A Brief History of Darien, CT


A Brief History of Darien, CT

Sometimes we forget to look back and admire the unique and accomplished histories of our Connecticut towns. Maybe you’re considering building a new custom home and moving into the area. Or perhaps you’re renovating or building an addition on a special property here. Either way we thought it would be interesting to take a brief look back, to the history of Darien.

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Darien, CT, located in lower Fairfield County, was originally the Middlesex Parish area of the town of Stamford until it was incorporated into its own town in 1820. It’s located directly on the shore of Long Island Sound and was named after a city in Panama.

Settlement of the area began around 1700 and roads were built shortly thereafter. Darien is located right on the main route from Boston to New York, a significant rout traveled for centuries. During the Revolutionary War, General George Washington, along with nearly 20,000 men, marched directly through Middlesex Parish – what would eventually become Darien – on their way to New York City. Middlesex Parish citizens were divided between British and Patriot loyalties, causing a major rift. In fact, several raids took place in which many townspeople were sent to British prisons.

For its first couple of decades, after being officially incorporated, the population of Darien remained around 1,000. Most residents were farmers or otherwise artisans and merchants. The completion of the railroad in 1848 was the start of a new beginning for the town, but it wasn’t until the end of the Civil War that New Yorkers discovered the beauty of this small town and wanted to build their own residences. Summer homes were built first and trolley services commuted visitors from place to place – these trolleys were eventually shut down in the 1930s. This was the time period when many people who worked in New York began to move to more rural areas and commute to the city.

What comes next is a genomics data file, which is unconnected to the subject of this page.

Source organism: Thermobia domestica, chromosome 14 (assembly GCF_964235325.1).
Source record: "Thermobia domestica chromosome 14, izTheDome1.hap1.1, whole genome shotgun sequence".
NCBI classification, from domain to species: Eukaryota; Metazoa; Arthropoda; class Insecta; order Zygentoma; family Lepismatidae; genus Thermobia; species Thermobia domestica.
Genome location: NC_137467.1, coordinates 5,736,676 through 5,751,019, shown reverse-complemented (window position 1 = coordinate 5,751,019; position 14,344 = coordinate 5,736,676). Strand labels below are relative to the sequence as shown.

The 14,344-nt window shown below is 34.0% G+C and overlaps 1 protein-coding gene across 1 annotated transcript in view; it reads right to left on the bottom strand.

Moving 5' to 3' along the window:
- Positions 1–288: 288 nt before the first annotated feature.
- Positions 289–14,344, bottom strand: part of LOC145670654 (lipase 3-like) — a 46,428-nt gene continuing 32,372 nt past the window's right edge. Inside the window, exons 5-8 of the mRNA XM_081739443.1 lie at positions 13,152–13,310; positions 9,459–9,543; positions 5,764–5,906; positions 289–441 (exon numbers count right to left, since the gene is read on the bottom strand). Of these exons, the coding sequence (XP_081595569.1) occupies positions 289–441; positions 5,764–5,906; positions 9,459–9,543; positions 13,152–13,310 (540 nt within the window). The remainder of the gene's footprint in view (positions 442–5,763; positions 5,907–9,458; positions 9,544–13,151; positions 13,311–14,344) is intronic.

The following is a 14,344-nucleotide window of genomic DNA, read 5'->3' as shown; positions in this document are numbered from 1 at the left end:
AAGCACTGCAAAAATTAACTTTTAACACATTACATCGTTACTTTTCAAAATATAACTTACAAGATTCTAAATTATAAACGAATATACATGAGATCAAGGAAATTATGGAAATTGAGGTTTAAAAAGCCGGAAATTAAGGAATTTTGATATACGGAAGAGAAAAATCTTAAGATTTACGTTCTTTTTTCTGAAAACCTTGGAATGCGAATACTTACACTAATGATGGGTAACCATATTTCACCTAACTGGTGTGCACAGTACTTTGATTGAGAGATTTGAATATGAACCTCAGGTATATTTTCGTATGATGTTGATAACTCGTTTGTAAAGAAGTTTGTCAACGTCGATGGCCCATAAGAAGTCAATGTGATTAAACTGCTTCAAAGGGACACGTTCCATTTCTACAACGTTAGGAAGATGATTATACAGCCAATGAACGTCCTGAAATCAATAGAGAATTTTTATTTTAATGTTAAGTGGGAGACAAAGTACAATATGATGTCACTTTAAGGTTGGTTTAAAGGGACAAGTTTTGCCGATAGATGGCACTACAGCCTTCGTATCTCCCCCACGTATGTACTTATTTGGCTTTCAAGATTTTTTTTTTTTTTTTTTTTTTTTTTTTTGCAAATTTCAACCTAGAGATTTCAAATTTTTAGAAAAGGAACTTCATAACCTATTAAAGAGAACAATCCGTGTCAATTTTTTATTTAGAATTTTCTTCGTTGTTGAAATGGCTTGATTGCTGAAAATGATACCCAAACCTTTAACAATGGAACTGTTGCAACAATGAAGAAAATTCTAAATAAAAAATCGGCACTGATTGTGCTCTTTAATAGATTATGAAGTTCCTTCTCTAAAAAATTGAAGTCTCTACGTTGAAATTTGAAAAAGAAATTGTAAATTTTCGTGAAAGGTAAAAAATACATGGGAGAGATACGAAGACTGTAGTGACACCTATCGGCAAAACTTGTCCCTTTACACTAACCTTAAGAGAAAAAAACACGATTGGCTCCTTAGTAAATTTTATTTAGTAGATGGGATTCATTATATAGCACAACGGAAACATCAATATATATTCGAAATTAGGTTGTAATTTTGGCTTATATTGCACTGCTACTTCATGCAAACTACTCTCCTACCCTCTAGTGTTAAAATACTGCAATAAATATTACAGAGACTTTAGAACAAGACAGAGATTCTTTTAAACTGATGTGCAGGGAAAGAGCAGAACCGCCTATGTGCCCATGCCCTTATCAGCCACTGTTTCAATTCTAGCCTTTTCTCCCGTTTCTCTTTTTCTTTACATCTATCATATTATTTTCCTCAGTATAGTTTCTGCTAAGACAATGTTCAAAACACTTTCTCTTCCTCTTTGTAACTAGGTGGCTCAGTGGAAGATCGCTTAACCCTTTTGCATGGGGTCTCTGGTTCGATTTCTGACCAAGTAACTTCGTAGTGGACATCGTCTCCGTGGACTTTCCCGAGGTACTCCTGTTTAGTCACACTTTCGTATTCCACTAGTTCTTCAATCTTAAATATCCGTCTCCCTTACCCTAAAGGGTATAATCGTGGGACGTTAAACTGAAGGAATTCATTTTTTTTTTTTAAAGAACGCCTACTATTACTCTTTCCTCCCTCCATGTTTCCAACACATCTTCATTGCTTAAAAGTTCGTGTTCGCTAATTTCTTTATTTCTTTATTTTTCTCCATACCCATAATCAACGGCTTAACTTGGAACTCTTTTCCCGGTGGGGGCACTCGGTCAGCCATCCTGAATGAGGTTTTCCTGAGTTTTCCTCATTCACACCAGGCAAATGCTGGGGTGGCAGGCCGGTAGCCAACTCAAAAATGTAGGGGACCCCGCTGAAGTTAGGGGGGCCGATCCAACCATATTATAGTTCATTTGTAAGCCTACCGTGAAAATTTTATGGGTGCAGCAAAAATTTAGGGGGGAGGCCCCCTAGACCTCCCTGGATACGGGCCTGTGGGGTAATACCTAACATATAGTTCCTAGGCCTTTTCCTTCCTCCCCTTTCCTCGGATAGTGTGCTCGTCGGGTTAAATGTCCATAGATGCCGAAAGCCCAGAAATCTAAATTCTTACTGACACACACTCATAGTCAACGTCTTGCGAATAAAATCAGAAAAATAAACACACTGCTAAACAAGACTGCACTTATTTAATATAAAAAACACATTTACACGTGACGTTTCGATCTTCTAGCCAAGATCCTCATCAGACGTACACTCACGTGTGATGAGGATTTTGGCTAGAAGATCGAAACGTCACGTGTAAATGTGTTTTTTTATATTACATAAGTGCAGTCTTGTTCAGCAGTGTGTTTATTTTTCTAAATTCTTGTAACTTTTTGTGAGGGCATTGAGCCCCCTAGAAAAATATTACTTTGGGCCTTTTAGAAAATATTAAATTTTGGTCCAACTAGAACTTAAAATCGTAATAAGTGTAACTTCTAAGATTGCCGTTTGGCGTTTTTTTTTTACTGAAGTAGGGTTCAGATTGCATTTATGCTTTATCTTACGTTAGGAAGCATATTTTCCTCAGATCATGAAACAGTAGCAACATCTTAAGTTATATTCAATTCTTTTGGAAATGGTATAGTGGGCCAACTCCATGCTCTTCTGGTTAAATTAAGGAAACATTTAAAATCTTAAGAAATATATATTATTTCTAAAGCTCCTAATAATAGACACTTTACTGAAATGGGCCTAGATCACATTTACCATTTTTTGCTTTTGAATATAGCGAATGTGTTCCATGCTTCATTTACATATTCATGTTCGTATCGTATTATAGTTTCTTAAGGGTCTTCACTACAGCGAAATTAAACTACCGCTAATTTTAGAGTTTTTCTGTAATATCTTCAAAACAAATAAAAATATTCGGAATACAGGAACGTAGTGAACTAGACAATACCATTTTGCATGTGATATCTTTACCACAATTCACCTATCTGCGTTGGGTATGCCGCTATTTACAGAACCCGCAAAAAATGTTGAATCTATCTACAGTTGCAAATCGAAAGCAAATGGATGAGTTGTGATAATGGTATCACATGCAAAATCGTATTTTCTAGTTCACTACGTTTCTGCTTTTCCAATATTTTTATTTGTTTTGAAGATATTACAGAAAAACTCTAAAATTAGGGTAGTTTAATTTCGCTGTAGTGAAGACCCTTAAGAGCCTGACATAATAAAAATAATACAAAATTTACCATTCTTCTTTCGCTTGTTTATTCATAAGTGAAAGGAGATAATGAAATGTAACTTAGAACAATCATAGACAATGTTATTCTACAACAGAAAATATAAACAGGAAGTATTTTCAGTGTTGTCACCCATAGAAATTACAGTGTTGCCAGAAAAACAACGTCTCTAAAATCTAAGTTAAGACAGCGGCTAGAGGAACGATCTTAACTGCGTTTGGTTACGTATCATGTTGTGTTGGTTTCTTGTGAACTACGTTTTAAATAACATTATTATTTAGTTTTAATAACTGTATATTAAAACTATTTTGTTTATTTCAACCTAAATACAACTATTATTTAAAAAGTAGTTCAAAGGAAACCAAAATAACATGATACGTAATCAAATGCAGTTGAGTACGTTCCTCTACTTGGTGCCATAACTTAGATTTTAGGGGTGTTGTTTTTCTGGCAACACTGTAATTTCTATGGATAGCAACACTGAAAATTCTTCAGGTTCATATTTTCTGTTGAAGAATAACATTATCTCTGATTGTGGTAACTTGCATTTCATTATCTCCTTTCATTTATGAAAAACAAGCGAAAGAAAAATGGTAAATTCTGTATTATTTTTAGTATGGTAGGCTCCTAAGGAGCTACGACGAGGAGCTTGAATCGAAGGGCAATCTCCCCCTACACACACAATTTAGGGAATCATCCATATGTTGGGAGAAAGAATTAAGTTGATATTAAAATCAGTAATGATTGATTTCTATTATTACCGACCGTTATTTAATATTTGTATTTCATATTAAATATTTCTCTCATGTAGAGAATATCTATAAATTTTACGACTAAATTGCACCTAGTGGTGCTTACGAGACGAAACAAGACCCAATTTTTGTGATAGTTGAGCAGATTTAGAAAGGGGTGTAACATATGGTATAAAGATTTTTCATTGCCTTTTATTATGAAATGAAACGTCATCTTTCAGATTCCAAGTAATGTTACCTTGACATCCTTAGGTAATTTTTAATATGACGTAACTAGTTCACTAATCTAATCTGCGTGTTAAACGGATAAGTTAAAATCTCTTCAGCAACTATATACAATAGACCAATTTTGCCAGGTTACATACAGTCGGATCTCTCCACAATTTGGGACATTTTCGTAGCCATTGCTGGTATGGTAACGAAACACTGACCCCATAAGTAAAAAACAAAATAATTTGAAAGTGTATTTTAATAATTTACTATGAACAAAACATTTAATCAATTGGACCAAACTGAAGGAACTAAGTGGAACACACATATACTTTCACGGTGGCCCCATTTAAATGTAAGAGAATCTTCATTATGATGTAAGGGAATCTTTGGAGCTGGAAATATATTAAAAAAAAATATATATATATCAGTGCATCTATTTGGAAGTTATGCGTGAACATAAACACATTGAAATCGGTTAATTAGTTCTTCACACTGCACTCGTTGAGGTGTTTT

Directly following the Civil War, Darien opened the very first home in the United States for disabled veterans and the orphans of fallen soldiers. Although the home has since been closed and the grounds expanded and turned into a cemetery, many veterans received the care and help they needed in those buildings after returning from war.

During the twentieth century, Darien began to come into its own. A wealthy New York merchant bought the southern tip of Long Neck and built an impressive home known as “Brick House.” This home has housed a plethora of well to do men and women including Andrew Carnegie and his wife and an elite girl’s school where President John F. Kennedy’s sisters where educated. The town theater opened up during the 1920s and several schools were constructed.

Today, Darien is known as an affluent and comfortable suburban town that offers easy access for commuters to New York. The town boasts a large and active town center as well as an excellent school system and a very involved community. The coastal town offers all of the amenities that a small-town suburban family could want (population eventually leveled off just below 20,000) – beautiful land to build homes and the waters of Long Island Sound for outdoor activities.